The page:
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The text-underline-offset property in CSS sets the distance of text underlines from their initial position.

.text {
  text-underline-offset: 0.5em;
}

Once you apply an underline for an element using text-decoration with the value of underline, you can say how far that line should be from your text using the text-underline-offset property.

Values

  • auto: (Default) The browser will specify an appropriate offset for underlines.
  • <length>: Any valid length with a specified unit (including negative values). This replaces any information in the font and the browser default.
  • percentage: Specifies the offset of underlines as a percentage of 1em in the element’s font.
  • initial: The default setting of the property, which is auto.
  • inherit: Adopts the underline offset value of the parent.
  • unset: Removes the current offset from the element.

Demo

In the following demo you can change the value of text-underline-offset to see how it affects the text decoration of the element:

Notes

  • text-underline-offset is not part of the shorthand of text-decoration.
  • It doesn’t work on other text-decoration lines, such as line-through or overline.
  • Negative values are accepted, which offsets the underline inward.

It is constant for the descendants

Once you set a decoration for an element, all its children will have that decoration too. Now imagine you want to change the offset of the underline for one of the children:

p {
  text-decoration: underline;
  text-underline-offset: 0.5em;
}


p span {
  text-underline-offset: 1.5em; /* Doesn't work */
}

This doesn’t work because you cannot override an offset of an underline specified by ancestor elements. For this to work, you need to set an underline specificity for the element itself:

p {
  text-decoration: underline;
  text-underline-offset: 0.5em;
}


p span {
  text-decoration: underline;
  text-underline-offset: 1.5em; /* It works! */
}

Using em is recommended

The benefit of using a relative value like em is that the offset will scale with the change of the font-size value. On the other hand, if you use a fixed length unit (e.g. pixels), the offset won’t adjust to the changes and it may not be the distance that you would like to have for your text:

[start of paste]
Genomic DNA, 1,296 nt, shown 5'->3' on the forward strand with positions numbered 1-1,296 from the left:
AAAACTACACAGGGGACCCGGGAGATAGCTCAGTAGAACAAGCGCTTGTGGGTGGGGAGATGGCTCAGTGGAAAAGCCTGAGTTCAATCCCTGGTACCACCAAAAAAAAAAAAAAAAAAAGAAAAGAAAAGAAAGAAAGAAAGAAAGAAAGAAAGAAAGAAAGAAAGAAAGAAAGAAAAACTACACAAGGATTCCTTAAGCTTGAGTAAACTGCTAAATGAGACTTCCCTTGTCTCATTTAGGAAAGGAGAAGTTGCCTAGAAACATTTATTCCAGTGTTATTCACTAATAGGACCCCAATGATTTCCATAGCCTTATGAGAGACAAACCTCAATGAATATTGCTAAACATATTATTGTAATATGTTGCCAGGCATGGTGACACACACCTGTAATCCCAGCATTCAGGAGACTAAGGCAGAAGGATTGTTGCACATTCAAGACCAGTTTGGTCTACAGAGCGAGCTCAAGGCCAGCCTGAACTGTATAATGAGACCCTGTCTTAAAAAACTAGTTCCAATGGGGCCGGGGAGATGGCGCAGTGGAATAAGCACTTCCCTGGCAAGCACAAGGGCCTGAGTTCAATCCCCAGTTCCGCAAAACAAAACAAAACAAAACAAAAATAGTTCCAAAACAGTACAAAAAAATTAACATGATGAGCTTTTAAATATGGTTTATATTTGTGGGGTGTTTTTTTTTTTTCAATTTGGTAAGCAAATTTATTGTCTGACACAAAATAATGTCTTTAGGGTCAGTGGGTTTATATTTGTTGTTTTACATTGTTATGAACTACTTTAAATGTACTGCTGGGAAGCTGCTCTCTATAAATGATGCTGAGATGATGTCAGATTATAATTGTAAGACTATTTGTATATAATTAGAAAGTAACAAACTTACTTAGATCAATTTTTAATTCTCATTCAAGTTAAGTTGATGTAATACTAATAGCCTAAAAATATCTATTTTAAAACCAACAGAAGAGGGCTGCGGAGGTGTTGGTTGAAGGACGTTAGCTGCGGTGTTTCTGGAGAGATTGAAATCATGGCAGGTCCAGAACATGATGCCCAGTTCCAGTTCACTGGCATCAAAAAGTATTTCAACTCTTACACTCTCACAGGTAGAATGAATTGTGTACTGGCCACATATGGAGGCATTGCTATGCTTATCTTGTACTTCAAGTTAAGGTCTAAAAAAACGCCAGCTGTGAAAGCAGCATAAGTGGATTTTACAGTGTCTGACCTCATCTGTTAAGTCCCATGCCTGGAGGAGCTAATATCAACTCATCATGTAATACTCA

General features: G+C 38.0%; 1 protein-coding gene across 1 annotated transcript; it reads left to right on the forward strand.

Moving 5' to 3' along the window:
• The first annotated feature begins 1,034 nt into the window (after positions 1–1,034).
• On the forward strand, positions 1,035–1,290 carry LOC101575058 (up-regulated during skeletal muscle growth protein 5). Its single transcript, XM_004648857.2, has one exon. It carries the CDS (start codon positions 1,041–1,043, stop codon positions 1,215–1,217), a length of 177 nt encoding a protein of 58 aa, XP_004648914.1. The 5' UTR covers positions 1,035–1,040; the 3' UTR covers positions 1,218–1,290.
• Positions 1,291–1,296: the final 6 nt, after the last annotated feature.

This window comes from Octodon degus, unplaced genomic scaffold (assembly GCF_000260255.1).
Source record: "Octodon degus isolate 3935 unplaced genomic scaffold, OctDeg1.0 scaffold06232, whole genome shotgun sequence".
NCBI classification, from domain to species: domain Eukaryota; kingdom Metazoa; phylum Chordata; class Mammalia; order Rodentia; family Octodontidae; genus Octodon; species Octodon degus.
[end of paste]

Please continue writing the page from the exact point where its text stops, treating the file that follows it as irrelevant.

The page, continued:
Percentage and the cascade

For this property, a length will inherit as a fixed value, and will not scale with the font. On the other hand, a percentage will inherit as a relative value and, therefore, scale with changes in the font as it inherits.

The following demo shows the comparison between using em and percentage values in the case of inheritance and, as you can see, on the left side (in which we are using em) the inherited value is a fixed length. You can check the computed value in your DevTools. That means it doesn’t scale with the change in the font. On the right side, however, the texts inherit a relative value (in this case 100%); therefore the offset scales with the change in the font:

Writing Modes and text-underline-position

Having a vertical writing mode has an effect on the position of the underline. That will change the direction of the offset applied on the element. Play with the values in the following demo:

Related

More information

CSS Text Decoration Module Level 4 (Editor’s Draft)

Browser support

At the time of this writing, Firefox is the only browser with the full support. Safari doesn’t support percentage values.

text-underline-offset

IEEdgeFirefoxChromeSafariOpera
NoNo70+No12.1+All
Source: caniuse
Android
Chrome
Android
Firefox
Android
Browser
iOS
Safari
Opera
Mini
NoNoNo12.2+Yes
Source: caniuse

text-underline-offset: percentage 

IEEdgeFirefoxChromeSafariOpera
NoNo74+NoNoNo
Source: caniuse
Android
Chrome
Android
Firefox
Android
Browser
iOS
Safari
Opera
Mini
NoNoNoNoYes
Source: caniuse

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